To an extent, the semantic web already weaves among us via virtual assistants like Siri and Alexa – both innovations that respond to semantics via use of AI.

Web 3.0 will deliver an internet that’s easier to use, supports personalisation and ramps up UX. Great news for users - and businesses.

Better Personalisation

Connected to the above, Web 3.0 will deliver a more personalised browsing experience. Websites and apps will begin recognising our preferences and habits, and consequently offer an ever-better fit for both our devices and locations.

Your Web 3.0 Data – Owned By You

In the Web 2.0 world, tech companies – the likes of Google and Meta – control user-generated data. We surrender our data to apps and products like Instagram and TikTok, Facebook and Twitter.

The use of this data by these giants is what’s powering Web 2.0. But this will likely change as Web 3.0 establishes. There, in an environment where ever-more personal data exists on those blockchains we described, control shifts to users who’ll make their own decisions about data sharing and usage.

The opportunity will be there to monetize our data as opposed to the current norm of allowing enterprises to collect if free of charge. Related to this, businesses may offer discounts or perks based on how much, or how little, of our data we wish to share with them.

E-commerce – Streamlined and Simplified

Also on the run could be the flabby middle that currently exists between online B2B and B2C transactions. With transacting happening on blockchains there will be fewer intermediaries – banks, say – required to facilitate e-commerce (and charge a fee for doing so). Optimistically, this could see savings passed on to consumers.

Web 3.0 Will be Web 3D

Web 3.0’s use of 3D graphics will have positive implications for a host of sectors. It’s easy to envisage how 3D could soon be disrupting the likes of travel, tourism, sport and entertainment. But away from leisure, think about its impact on education, training and medical care.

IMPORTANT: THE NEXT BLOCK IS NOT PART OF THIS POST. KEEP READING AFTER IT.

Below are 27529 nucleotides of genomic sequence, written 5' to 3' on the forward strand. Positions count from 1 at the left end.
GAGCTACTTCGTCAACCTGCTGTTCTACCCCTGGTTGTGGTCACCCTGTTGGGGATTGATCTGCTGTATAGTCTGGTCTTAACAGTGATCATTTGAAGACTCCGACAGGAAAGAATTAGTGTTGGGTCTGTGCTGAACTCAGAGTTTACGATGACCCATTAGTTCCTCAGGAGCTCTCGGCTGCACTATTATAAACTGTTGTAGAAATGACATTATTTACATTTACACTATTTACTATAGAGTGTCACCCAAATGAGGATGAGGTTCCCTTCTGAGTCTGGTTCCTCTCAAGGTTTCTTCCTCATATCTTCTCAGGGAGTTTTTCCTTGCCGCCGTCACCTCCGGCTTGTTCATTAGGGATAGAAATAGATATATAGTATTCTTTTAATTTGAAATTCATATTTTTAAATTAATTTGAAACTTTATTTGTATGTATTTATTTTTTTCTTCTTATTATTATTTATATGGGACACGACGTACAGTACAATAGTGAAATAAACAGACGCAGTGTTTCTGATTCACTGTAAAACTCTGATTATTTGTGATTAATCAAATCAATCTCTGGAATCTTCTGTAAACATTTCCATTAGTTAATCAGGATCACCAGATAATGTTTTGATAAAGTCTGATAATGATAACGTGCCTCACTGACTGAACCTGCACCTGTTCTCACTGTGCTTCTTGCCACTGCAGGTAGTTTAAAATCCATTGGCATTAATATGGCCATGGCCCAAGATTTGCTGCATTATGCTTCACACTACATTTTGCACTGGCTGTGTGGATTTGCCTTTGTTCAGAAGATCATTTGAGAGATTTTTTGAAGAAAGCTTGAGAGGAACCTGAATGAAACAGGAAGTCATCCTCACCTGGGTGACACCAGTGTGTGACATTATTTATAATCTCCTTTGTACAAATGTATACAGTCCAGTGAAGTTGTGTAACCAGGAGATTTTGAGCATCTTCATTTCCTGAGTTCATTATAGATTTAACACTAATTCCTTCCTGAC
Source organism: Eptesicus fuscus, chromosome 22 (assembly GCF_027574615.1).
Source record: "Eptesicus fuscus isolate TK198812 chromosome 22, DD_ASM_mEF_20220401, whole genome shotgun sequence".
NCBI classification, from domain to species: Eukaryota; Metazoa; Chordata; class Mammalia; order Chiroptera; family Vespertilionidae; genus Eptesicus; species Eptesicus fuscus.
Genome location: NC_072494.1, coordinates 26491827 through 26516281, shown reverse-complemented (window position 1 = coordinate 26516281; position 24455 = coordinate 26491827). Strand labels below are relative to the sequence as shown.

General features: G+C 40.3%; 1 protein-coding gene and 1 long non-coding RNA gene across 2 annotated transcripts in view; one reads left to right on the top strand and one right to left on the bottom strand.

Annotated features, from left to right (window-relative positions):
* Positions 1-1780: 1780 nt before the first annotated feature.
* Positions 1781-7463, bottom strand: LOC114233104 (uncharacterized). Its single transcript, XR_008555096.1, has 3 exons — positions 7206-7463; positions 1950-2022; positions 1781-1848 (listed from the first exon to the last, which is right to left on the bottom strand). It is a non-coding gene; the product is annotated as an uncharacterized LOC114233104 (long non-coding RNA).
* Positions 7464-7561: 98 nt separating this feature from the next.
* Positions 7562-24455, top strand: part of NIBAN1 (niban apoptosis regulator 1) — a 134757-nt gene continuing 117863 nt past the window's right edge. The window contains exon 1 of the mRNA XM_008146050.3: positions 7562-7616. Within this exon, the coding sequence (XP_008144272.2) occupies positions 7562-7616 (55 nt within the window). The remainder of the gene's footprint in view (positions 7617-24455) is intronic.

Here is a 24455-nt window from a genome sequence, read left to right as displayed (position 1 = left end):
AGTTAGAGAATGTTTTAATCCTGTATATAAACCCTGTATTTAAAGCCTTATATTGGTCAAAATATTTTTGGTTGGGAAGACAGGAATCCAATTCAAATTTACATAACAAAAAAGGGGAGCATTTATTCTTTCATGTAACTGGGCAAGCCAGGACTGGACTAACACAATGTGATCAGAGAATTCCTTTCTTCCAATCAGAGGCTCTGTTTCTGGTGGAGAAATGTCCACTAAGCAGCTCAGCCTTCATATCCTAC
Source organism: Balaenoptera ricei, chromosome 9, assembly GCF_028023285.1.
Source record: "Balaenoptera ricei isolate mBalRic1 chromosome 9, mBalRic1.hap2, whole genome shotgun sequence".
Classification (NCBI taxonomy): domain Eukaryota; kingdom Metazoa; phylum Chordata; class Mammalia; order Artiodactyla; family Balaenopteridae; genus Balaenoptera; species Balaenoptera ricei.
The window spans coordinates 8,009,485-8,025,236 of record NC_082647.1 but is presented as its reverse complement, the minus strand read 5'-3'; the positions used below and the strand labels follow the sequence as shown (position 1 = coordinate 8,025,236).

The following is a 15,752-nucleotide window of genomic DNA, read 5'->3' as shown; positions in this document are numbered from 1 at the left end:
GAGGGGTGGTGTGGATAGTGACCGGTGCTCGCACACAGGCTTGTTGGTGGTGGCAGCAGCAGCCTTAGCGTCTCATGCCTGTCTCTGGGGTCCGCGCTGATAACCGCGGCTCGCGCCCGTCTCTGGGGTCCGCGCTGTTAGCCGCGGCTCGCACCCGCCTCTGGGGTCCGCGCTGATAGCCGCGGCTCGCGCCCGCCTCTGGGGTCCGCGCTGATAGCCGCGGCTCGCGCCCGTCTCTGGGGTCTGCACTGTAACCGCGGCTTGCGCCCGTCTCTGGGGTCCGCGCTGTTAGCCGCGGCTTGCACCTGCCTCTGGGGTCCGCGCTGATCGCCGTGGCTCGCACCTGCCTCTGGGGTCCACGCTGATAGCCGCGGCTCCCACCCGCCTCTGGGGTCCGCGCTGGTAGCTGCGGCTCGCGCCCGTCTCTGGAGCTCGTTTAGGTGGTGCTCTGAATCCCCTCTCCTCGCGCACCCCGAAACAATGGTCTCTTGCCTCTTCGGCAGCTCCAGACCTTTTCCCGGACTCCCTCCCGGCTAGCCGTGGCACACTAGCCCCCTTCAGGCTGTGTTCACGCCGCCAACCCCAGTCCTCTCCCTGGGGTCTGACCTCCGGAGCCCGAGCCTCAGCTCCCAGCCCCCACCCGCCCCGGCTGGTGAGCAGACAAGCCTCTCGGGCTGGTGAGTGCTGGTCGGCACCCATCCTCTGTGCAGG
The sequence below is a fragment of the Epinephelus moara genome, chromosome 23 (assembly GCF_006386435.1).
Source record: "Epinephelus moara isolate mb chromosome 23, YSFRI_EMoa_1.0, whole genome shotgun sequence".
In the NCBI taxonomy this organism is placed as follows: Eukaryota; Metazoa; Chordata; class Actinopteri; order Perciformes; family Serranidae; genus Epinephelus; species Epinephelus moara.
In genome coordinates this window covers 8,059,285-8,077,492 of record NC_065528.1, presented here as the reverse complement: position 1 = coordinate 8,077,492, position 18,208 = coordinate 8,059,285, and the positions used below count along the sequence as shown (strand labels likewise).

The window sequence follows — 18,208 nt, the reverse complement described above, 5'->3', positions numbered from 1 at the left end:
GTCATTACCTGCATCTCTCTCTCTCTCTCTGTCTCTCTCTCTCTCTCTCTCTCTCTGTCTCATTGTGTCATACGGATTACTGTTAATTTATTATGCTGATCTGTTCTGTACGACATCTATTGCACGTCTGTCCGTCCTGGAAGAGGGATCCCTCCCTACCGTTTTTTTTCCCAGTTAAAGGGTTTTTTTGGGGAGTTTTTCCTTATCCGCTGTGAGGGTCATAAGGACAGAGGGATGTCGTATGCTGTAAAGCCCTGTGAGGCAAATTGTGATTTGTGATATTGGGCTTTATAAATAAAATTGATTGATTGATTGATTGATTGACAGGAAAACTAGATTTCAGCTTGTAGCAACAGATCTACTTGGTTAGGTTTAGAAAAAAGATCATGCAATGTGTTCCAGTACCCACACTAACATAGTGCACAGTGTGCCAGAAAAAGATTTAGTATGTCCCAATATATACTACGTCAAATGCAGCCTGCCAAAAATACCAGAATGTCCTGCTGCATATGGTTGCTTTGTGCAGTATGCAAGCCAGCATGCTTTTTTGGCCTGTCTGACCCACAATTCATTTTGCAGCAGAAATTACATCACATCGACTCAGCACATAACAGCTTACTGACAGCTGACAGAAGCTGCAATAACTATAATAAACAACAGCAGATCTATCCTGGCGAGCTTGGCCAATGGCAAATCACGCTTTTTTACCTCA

Web 3.0: Built for the Metaverse

Connected with the expected rise in 3D applications, the hotly anticipated metaverse will be one that may define Web 3.0. The metaverse of course hasn’t arrived yet, not for the average business or consumer. But defining it will be immersive experiences: the likes of 3D applications and also Virtual Reality, Augmented Reality and Mixed Reality.

Looking Ahead to the Metaverse

Across Web 3.0, the metaverse could manifest, for example, in the routine wearing of hardware that seeks to locate us 24/7 in a virtual landscape.

Or it could more subtly blend the physical and digital worlds, overlaying the physical space with the digital. That would change forever how we interact with products and services – and even one another.

The AI-powered ChatGPT app will almost certainly play a big role in defining and developing the metaverse. As Hookson noted in our blog on the tool, app developers are already harnessing ChatGPT technology. Moving this on, that GPT tech could make virtual environments ever more immersive, interactive and attractive.

For sure, the metaverse will be a fundamental component of Web 3.0. And it may form so much a part of our online landscape that it actually becomes Web 3.0 entirely.